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Newborn care: 10 tips for stressed-out parents
Round-the-clock newborn care can turn your life upside down. Use these practical strategies to handle the new stress in your life.By Mayo Clinic staff
A newborn can bring a whirlwind of activity and excitement to your life — and plenty of stress and fatigue. Whether you're a first-time parent or a seasoned veteran, consider 10 practical tips to keep stress under control.
1. Take care of yourself
Resist the urge to count caffeine as a major food group or a substitute for sleep.
Instead, eat a healthy diet, drink plenty of water and get some fresh air. Sleep when the baby sleeps — and work out a nighttime schedule with your partner that allows both of you to rest and care for the baby. Do something you enjoy every day, either with the baby or on your own.
Good habits will help you maintain the energy you need to care for your newborn.
2. Establish visiting rules
Friends and loved ones might come out of the woodwork to admire your newborn. Let them know which days work best and how much time you have for a visit.
Insist that visitors wash their hands before holding the baby, and ask anyone who's ill to stay home.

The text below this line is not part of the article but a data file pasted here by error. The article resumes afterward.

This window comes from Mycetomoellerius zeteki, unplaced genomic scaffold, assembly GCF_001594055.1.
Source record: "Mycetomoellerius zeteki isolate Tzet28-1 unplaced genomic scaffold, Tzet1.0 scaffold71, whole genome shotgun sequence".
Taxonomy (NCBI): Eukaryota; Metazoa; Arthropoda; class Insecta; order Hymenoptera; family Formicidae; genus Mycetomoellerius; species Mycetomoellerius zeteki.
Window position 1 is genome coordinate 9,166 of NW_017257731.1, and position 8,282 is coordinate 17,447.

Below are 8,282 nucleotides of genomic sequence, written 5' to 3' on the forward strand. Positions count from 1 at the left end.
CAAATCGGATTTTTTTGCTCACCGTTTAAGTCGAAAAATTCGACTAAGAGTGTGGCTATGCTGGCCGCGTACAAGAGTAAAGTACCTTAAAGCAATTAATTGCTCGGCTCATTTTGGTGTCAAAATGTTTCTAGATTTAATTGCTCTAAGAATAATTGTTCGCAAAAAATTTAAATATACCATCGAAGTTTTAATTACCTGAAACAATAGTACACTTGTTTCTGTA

Don't be afraid to set aside your social graces, either. Let trusted visitors care for the baby while you get some much needed rest.
3. Go with the flow
Allow plenty of time each day for nursing sessions, naps and crying spells. Keep scheduled activities to a minimum. When you need to head out, give yourself extra time to pack your supplies and change the inevitable out-the-door dirty diaper.
4. Expect a roller coaster of emotions
You might go from adoring your baby and marveling at tiny fingers and toes to grieving your loss of independence and worrying about your ability to care for a newborn, all in the space of a single diaper change.
Chances are, you and your partner are both tired and anxious as well.
To help you stay connected, talk about what's bothering you — such as a strained budget or difficulty soothing the baby. A shared laugh might help lighten the mood.
5. Relax your standards
Hide the broom and leave dust bunnies where they lie. Store clean clothes in the laundry basket — or in stacks on the floor — until you need them. Clean the bathroom with a fresh diaper wipe. Serve cold cereal and peanut butter toast for dinner when you're too tired to prepare a more traditional meal.Next page
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- Deave T, et al. Transition to parenthood: The needs of parents in pregnancy and early parenthood. BMC Pregnancy and Childbirth. 2008;8:30.
- McInerny TK, et al. American Academy of Pediatrics Textbook of Pediatric Care. Elk Grove Village, Ill.: American Academy of Pediatrics; 2009:840.